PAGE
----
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Inspired by the beautifully jagged, red-sand desert landscape of Monument Valley, the Monument Tremolo is both a harmonic, and standard tremolo that produces a rich, luscious, warm pulsating modulation capable of peaks and valleys as smooth or as jagged as the real ones that our dear mother nature created long ago.
With different combinations of the rate, division and shape knobs and tap tempo, everything from traditional tremolo to inspiring unique waveforms will help you carve new paths that you won’t hear anywhere else.
Harken back to vintage tones inspired by Fender Brownface amps in Harmonic mode. A low-pass and high-pass version of your guitar signal are modulated opposite of each other, or 180º out of phase (high and low frequencies rise and fall opposite of each other). The result is a warm, almost “chewy” tremolo.
The Division knob can be set to quarter, triplet, eighth and sixteenth.
Wave shapes can be controlled via the Shape knob. You can move between Sine, Square, Ramp, Lumps and Monument Mode (random).
A special feature on the Monument is the bypass switch also has a momentary function. When the switch is in off position, press and hold to temporarily activate the effect to add a moment of texture. Releasing the switch turns the effect off.
Setting the depth knob at 0 and the volume knob above unity creates a clean boost.
Exact size of the diecast enclosure is 4.67” x 3.68” x 1.547”.
Power requirements are 9VDC (250mA minimum)
The use of an isolated power supply is recommended for powering all Walrus Audio Pedals. Daisy chain power supplies are not recommended.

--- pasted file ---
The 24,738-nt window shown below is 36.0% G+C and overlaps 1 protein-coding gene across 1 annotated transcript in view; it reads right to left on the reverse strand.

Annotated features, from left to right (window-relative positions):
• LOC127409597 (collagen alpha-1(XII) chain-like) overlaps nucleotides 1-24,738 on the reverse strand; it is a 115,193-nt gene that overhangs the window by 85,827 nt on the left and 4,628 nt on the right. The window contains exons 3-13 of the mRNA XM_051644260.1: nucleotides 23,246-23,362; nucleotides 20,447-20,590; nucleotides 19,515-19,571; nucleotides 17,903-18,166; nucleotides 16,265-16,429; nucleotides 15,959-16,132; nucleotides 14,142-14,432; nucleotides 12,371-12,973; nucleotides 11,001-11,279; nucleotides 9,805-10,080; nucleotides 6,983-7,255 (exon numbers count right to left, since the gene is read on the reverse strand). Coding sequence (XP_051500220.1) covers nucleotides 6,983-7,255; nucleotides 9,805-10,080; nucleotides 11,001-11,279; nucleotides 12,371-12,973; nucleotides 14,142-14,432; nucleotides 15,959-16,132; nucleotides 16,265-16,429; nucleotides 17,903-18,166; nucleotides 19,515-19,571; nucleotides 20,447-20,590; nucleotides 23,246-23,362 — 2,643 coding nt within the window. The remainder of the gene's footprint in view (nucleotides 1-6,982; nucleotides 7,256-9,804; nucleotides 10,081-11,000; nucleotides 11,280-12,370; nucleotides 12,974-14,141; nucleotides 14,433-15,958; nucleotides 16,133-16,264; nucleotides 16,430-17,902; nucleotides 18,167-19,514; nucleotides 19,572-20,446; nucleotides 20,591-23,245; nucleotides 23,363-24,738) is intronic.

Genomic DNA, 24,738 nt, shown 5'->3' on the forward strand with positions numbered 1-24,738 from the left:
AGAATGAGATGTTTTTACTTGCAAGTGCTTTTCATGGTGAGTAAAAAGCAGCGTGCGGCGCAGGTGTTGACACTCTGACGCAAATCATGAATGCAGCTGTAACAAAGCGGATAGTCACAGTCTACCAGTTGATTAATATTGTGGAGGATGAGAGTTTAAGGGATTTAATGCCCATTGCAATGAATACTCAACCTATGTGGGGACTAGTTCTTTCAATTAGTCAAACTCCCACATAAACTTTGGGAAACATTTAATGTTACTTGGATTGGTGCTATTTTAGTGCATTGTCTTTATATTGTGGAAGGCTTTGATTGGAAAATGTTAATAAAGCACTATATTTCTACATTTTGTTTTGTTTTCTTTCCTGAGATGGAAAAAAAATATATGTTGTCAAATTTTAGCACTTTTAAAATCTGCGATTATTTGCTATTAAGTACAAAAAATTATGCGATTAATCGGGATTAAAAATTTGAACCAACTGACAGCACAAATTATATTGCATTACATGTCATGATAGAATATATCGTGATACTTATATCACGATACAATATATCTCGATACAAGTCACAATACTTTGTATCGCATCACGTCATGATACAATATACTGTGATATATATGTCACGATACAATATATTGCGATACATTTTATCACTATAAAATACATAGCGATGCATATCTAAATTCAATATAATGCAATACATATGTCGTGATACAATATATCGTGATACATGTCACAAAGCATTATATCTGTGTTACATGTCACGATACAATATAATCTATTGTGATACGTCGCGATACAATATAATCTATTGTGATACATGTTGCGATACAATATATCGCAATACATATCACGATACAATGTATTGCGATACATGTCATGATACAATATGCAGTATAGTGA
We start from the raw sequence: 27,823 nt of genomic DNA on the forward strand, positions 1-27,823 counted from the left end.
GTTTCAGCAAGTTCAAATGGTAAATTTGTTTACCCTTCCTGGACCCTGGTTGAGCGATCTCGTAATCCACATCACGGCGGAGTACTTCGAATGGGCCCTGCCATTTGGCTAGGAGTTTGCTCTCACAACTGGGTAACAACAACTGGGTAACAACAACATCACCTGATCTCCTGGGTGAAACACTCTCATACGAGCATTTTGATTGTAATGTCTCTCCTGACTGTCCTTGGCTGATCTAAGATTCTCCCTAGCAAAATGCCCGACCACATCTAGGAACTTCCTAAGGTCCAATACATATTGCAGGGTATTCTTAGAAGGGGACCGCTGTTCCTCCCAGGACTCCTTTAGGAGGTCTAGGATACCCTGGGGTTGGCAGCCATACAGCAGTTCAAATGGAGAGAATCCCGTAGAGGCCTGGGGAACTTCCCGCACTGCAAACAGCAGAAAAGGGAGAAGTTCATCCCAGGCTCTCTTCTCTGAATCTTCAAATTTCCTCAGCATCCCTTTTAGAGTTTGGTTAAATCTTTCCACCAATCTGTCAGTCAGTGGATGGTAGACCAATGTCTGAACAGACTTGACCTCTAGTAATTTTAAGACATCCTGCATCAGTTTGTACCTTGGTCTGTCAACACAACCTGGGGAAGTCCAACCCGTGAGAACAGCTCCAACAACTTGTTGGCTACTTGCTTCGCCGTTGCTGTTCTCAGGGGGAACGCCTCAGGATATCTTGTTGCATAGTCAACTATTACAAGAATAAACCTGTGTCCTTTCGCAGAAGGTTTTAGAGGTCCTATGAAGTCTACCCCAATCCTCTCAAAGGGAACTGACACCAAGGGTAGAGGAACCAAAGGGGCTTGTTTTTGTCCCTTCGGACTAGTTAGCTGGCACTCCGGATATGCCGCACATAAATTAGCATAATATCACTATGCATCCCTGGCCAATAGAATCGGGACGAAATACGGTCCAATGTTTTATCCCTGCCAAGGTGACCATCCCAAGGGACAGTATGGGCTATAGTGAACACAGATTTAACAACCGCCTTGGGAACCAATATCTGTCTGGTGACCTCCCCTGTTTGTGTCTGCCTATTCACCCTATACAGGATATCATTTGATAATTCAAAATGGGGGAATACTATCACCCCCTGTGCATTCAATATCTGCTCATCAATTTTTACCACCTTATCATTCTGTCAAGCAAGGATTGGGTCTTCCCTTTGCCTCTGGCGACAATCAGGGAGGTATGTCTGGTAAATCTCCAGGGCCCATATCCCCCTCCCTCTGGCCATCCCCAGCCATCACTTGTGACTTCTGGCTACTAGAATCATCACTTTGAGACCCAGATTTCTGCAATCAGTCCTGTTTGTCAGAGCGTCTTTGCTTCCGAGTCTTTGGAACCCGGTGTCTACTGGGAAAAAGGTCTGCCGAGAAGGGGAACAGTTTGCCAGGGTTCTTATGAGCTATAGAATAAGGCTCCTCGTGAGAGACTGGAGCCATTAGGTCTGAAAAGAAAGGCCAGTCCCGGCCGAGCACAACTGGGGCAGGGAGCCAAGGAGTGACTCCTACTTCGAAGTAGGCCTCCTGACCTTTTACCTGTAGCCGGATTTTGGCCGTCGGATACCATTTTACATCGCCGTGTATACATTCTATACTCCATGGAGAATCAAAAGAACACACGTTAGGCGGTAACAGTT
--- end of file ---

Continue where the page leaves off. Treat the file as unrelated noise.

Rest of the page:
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I tested this one side by side with the Stomp Waves trem box. Sonically, I have a feeling the Monument might have a little more of and edgier bite when the depth is pushed, but this is a subtle thing. The main difference between the two boxes is that Waves gives you more control of the wave form, and Monument gives you the option of "Harmonic" trem. Even a small amount of depth on the harmonic setting adds an interesting flavor to the tone - something that can be hard to put your finger on, but it is there. Like a subtle flanger - it is cool. The Waves gives you way more control over wave shape and those sonic qualities, but what brought me back to the Monument is the ease of use, and how fun it was to find new sounds. I think the controls are laid out more intuitively, and made it easier to tweak until I had something that inspired me to play. In short, I think if you want to explore new sonic territory, try the Monument. If you want to refine your trem to perfection, then maybe the Waves is for you.